Tory Johnson

Tory Johnson is the Research Associate at the American Immigration Council, where she focuses on policy and research related to refugees, asylum seekers, and immigrant detention. She previously worked on immigration and criminal justice policy as a Young Fellow at the Friends Committee on National Legislation and before that advocated for immigrants’ rights in Arizona. Tory wrote her undergraduate thesis on the growth of private prisons in the immigrant detention industry and earned her B.A. in Peace and Global Studies from Earlham College.

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Family Unity Is Threatened by This New Immigration Enforcement Policy

Written by on April 19, 2018 in Enforcement, Interior Enforcement with 0 Comments
Family Unity Is Threatened by This New Immigration Enforcement Policy

In a directive dated Aug. 29, 2017, which U.S. Immigration and Customs Enforcement only posted publicly this week, the government significantly weakened safeguards for the rights of parents during the course of immigration enforcement. The release of the policy change comes amid growing concern that the Trump administration is increasing the separation of families as […]

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This Controversial Immigration Enforcement Program Threatens U.S. Communities

This Controversial Immigration Enforcement Program Threatens U.S. Communities

In an era of increased immigration enforcement, it is even more important to understand the ways in which some states and localities collaborate with the federal government. Recent research also highlights the benefits that immigrants bring to these communities across the country—contributions that could be jeopardized by aggressive enforcement efforts and local-federal entanglement. One of […]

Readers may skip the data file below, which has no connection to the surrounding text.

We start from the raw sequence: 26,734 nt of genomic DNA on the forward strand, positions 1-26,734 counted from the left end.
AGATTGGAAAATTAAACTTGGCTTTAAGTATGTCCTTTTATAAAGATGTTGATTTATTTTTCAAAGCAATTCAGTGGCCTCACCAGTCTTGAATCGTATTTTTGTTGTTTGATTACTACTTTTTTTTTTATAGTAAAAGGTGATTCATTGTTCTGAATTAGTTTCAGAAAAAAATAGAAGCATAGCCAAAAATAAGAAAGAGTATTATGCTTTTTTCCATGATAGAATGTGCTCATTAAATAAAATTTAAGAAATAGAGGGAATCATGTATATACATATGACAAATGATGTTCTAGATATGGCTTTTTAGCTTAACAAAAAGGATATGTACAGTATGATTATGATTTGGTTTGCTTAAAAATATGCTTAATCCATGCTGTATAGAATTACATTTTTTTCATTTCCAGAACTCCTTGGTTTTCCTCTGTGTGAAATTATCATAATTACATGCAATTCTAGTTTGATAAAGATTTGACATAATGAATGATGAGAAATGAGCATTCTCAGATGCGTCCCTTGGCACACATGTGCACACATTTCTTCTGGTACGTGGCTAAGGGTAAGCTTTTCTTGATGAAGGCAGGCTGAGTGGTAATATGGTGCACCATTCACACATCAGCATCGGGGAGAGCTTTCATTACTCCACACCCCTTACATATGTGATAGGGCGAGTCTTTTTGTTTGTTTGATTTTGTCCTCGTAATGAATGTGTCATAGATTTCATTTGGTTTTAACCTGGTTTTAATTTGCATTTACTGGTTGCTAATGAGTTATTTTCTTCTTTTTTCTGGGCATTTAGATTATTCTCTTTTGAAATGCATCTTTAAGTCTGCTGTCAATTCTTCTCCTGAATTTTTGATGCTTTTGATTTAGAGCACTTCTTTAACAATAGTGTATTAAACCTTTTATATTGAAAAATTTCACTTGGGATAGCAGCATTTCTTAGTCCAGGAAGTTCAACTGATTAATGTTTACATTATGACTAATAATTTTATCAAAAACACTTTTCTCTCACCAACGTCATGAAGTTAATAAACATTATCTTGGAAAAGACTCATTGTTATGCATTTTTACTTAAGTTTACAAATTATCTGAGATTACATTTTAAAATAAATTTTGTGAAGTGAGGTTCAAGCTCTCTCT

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How Aggressive Immigration Enforcement Hurts America’s Schools

Written by on March 14, 2018 in Enforcement, Interior Enforcement with 0 Comments
How Aggressive Immigration Enforcement Hurts America’s Schools

Immigration enforcement has become increasingly severe, especially in the past year. Yet news coverage often merely scratches the surface of what people across the country are experiencing. Consequently, one topic that often gets left out of the larger conversation is the deep and lasting impact immigration enforcement has on the education of children. Increasingly, education […]

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When Detention Is a Death Sentence

Written by on March 9, 2018 in Abuses, Detention, Enforcement with 0 Comments
When Detention Is a Death Sentence

The Department of Homeland Security (DHS) is pursuing a massive increase in resources for immigrant detention centers, a fundamentally flawed network of largely privatized and remote facilities used to hold immigrants. Yet this already unwieldy system has a concerning history of abuses and substandard conditions, which would likely only worsen with the proposed expansion. The […]

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ICE Issues Guidance on Enforcement at Courthouses

Written by on February 7, 2018 in Enforcement, Interior Enforcement, State and Local with 0 Comments
ICE Issues Guidance on Enforcement at Courthouses